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Discussion Starter · #1 ·
Hi all,

I'm building an 18x12 monopitch cabin with a 12' tall wall on one side and I want to place a large 8' window in the center of the 18' wall. So it would be ~5' from each end.

I also want to install 2- 6' windows above the lofted area on the same wall. The 6' window's trimmer/cripple and king stud would be starting on top of the header for the 8' window (as well as all of the bottom cripples). Is this okay?? I haven't been able to find any info on installing windows above other windows!

Also, this installation will make the top cripples for the 8' window SUPER tall (7' or so), is that no problem?


Final question... I want to raise the wall in pieces after installing the windows and siding (installing after raising would be an absolute magic trick). Because the windows are overlapping, can I raise it in 3 sections? The big 8' section with the long window in the middle, then the two other sections that look like upside down L shapes?

I've attached some sketches for reference. I apologize for the low quality, my sketching is not the best.

Any help on all of this would be GREATLY appreciated.

Thank you!
 

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retired framer
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The lower header has to be sized to handle the load from above with maybe more jack studs with solid block under the sub floor.
I would not install windows and I would raise the wall in one piece.
 

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Discussion Starter · #3 ·
Thank you for the reply!

The header was going to be a 2x12 sandwich with double jack studs, according to code. Do you think it needs extra for supporting the window?

You wouldn't install the windows beforehand because of the added weight? We're on the edge of a hill and I don't see any way to get that big of a window up there after the wall is raised. I supposed I could go back to the drawing board...
 

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retired framer
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Thank you for the reply!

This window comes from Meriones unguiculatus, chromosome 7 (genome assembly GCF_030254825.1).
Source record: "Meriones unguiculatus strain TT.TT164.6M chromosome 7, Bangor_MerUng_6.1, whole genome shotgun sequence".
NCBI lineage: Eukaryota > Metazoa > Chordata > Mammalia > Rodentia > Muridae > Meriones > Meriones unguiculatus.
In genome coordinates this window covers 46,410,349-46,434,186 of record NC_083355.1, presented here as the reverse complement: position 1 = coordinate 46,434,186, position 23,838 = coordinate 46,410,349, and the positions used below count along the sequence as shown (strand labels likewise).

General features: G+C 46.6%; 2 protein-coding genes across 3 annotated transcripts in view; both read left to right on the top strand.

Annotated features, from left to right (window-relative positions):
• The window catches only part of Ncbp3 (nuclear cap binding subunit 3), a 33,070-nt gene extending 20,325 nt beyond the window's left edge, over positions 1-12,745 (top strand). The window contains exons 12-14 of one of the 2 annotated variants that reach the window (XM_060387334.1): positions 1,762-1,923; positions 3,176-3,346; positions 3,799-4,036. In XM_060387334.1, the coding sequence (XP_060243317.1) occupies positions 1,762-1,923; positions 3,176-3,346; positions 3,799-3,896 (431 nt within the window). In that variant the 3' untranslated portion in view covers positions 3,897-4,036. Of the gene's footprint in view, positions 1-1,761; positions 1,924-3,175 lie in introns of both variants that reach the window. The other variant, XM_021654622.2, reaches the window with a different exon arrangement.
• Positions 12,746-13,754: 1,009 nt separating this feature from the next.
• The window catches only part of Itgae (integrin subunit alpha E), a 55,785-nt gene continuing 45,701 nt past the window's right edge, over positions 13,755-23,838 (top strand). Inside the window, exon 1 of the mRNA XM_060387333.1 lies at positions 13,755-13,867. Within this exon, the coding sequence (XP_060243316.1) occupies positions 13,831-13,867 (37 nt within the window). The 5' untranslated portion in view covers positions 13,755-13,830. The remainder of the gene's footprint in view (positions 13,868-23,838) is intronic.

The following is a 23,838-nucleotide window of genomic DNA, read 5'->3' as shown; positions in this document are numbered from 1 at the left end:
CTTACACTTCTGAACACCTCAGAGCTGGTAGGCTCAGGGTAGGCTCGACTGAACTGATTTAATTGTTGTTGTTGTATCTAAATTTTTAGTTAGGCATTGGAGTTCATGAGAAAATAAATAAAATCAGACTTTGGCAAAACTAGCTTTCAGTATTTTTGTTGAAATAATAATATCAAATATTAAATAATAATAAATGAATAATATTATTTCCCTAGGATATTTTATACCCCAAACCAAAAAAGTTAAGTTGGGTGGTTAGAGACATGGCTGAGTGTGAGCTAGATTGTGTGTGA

The header was going to be a 2x12 sandwich with double jack studs, according to code. Do you think it needs extra for supporting the window?

You wouldn't install the windows beforehand because of the added weight? We're on the edge of a hill and I don't see any way to get that big of a window up there after the wall is raised. I supposed I could go back to the drawing board...
1/8 the weight of the whole roof will be on that header and the jack studs.
I would expect an engineer would call for a beam and 3 jacks under each end.
We install high windows from the inside with one person on a ladder but heavy windows get scaffolding built. We do mountain side houses and are often up 30 or 40 ft. No place for the faint of heart.:surprise:
 

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Naildriver
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I agree with Neal. Install the windows from the inside. We build often with the front of the house on grade and the back 20' above, putting windows 30 or 40' above. If you plan on a deck, that is a plus.
 

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I want to raise the wall in pieces after installing the windows and siding (installing after raising would be an absolute magic trick). Because the windows are overlapping, can I raise it in 3 sections? The big 8' section with the long window in the middle, then the two other sections that look like upside down L shapes?
I think this is a bad idea. Points for creativity, but reality would bite you hard on this one. Windows and siding are heavy, aligning the parts will be difficult, sealing the seams is an issue, the finished quality will suffer, and the chances of breaking those windows while lifting are very high*.
It sounds like you haven't done a lot of this before which is fine as we all start somewhere. With that in mind you may want to simplify the design a bit. Rather than those two wide windows to the sides that interrupt the load path over the main window, consider multiple smaller windows there or another window directly above the main one of the same width.


*The windows can break from being dropped obviously, but in lifting a wall that heavy there is a good chance it will rack and twist while lifting and break the glass. You really want to be under a heavy wall with broken glass falling on your head?
 

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Discussion Starter · #10 ·
Thanks for this advice! We ended up modifying the design to do exactly that. The upper window shares a king stud with the lower big window. We are about to install the lower 8ft window. Wish us luck!!
 

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retired framer
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Thanks for this advice! We ended up modifying the design to do exactly that. The upper window shares a king stud with the lower big window. We are about to install the lower 8ft window. Wish us luck!!
The next thing to watch for is deflection with the wind, that is a tall wall with a bending moment in the middle.
 
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